High Court Dismisses Cruelty Charges Against Elderly Couple

INTRODUCTION

A First Information Report (hereinafter F.I.R.), that claimed a lady had abused her 80 and 75-year-old in-laws at the Malabar Hill police station, was recently dismissed by the Hon’ble Bombay High Court. An old couple was the subject of that F.I.R. that was overturned by the Bombay High Court, which declared the probe to be “mala-fide” and a “gross abuse of the process of law“. The investigating officer was chastised by the court for submitting a charge sheet without producing enough proof. Their daughter-in-law had accused the pair of being unkind. The couple’s bank accounts were also ordered to be unfrozen by the court.

GIST OF THE F.I.R. FILED BY THE COMPLAINANT

The complaint tied the knot with the old couple’s adopted son in May of 2018. She first lived with her in-laws at her married house after being married, and then she moved to Dubai to live with her spouse because he was working there. She lived with her parents when she later traveled back to Mumbai.

The complainant stated that she was harassed by her in-laws for trivial issues while she was staying with them. They gave her leftover food and prohibited her from opening the refrigerator. She further stated that the father-in-law smirked at her and frequently demanded that she pay for all of her bills because her father did not provide for her adequately.

Her spouse was also the target of allegations. She said that throughout her time in Dubai, the spouse frequently got into arguments with her and mistreated her physically and psychologically. He stopped her from going back to Dubai after she departed on the pretext that her visa had expired. She further accused the husband and his parents of retaining jewelry worth ₹1.1 crore given to her by her parents, and hence, an F.I.R. was filed in September 2020.

LEGAL CONTENTIONS OF THE ACCUSED COUPLE

The in-laws claimed that since the F.I.R. did not identify any wrongdoing against them, it was only filed to harass them. Since June 2018, the complainant has not lived with them. They further stated that the Investigating Officer froze their bank accounts and closed their lockers during the inquiry, leaving them devoid of the bare minimum money to cover their daily costs and any medical bills. They also sought to de-seal and de-freeze the lockers and bank accounts as they were implicated in a malicious proceeding. The elderly couple requested the F.I.R. against them be dismissed by the Hon’ble Court. The pair were charged under the IPC with many offenses, including cruelty, criminal breach of trust, and adultery on their daughter-in-law, according to the F.I.R.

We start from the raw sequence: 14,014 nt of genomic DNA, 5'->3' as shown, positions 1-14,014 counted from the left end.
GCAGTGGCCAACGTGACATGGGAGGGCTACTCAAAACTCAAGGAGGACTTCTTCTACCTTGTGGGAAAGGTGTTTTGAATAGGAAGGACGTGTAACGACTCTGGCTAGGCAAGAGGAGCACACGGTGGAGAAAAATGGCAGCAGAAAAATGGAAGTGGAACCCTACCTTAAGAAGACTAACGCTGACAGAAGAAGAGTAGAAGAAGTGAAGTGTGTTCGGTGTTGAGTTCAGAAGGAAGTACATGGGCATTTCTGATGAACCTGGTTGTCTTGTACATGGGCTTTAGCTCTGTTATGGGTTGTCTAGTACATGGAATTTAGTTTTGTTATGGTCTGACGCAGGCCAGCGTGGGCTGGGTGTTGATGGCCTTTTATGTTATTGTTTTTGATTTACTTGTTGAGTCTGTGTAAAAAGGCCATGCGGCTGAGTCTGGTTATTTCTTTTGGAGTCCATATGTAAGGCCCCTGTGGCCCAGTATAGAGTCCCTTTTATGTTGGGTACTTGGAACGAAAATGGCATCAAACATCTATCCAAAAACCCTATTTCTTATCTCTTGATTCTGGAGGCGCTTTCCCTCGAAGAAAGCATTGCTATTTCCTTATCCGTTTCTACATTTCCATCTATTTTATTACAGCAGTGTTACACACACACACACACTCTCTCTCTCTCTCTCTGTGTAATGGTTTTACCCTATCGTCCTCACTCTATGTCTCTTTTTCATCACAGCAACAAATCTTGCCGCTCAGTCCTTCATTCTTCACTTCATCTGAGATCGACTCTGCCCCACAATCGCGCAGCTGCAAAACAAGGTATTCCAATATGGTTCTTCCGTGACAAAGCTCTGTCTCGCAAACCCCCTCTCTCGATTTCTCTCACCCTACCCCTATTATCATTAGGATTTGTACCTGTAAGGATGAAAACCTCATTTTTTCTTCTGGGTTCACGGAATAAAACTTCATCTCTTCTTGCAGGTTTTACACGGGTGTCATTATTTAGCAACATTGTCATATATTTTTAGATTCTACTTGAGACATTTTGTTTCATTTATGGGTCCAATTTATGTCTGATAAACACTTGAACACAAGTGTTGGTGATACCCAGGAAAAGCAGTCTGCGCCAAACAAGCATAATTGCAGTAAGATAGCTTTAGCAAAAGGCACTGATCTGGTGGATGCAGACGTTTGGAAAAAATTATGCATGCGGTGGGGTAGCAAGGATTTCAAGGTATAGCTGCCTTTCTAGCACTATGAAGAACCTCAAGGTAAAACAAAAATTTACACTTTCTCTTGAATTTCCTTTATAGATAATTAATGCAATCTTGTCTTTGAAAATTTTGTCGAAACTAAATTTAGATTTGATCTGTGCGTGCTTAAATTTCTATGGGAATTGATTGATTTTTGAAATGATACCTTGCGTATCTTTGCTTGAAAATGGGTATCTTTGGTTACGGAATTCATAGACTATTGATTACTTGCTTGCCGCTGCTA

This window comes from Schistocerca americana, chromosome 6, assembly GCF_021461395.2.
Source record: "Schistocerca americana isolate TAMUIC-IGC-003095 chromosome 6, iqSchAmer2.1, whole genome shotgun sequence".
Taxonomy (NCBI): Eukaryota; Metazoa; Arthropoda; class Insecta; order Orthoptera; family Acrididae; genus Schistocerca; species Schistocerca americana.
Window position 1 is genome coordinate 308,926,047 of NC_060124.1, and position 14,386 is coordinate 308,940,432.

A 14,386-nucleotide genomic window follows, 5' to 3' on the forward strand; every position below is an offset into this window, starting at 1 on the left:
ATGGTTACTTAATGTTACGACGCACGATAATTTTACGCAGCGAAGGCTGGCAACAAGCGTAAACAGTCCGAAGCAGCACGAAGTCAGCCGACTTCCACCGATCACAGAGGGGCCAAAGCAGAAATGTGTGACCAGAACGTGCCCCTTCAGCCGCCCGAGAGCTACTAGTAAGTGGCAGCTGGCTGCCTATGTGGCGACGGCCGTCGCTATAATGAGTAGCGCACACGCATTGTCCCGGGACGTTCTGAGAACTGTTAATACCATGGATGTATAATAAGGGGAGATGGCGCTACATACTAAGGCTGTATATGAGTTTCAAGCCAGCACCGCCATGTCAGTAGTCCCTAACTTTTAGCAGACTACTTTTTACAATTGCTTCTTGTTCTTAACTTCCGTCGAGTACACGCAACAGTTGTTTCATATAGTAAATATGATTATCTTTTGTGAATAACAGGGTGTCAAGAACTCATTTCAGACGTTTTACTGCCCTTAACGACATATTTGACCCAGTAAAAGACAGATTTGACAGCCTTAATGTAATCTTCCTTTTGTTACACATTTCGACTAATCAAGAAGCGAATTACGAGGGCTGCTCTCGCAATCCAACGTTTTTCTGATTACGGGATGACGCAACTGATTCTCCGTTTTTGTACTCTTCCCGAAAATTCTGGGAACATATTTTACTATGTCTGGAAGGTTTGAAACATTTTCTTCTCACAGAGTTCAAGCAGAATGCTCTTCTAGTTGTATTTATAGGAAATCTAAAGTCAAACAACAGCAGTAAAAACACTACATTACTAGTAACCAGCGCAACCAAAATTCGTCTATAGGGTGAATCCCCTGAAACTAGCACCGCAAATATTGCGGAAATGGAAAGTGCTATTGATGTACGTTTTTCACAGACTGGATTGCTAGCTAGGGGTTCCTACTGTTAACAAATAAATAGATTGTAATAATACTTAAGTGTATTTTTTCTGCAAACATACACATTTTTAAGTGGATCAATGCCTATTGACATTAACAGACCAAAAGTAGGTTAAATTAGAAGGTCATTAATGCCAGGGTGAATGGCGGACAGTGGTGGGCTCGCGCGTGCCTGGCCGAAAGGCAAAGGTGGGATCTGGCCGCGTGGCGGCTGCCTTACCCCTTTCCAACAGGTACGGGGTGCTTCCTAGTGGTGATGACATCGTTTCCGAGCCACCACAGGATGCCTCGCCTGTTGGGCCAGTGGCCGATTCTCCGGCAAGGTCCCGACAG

The Hon’ble Court granted the in-laws’ petition and harshly criticized the investigating officer, stating that the elderly couple was improperly brought to trial even though there was little “prima facie evidence” to support their claims. Both “mala-fide” and “gross abuse of the process of law” were used to describe the probe. The Hon’ble Court made remarks against the Investigating Officer, during the order-passing process, claiming that he had filed a charge sheet against the court’s order, which prohibited them from doing so.

The Investigation Officer does not have unfettered discretion to brand an innocent person as an accused, to file a charge sheet, and to send him to trial unless uncontroverted allegations and material collected in the course of the investigation raise a suspicion that the person is involved in the commission of a cognizable offense

~ Bombay High Court

After ruling that the case lacked validity, the Divisional Bench, which included Justices Anuja Prabhudesai and Nitin R. Borkar, declared that the petitioners’ names needed to be cleared, thereby quashing the F.I.R. that had been filed against them. The elderly couple’s arguments were accepted by the court which also ordered the de-freezing of their accounts due to evidence of highhandedness in the police inquiry.

QUASHING OF THE F.I.R.

The procedure of voiding or disqualifying a police-filed false report is known as “quashing of F.I.R.” If it is quashed, a competent court will dismiss or declare the accusations or charges included in the F.I.R. invalid. In most cases, Section 482 of the Code of Criminal Procedure (hereinafter CrPC) is used as a means for quashing an F.I.R.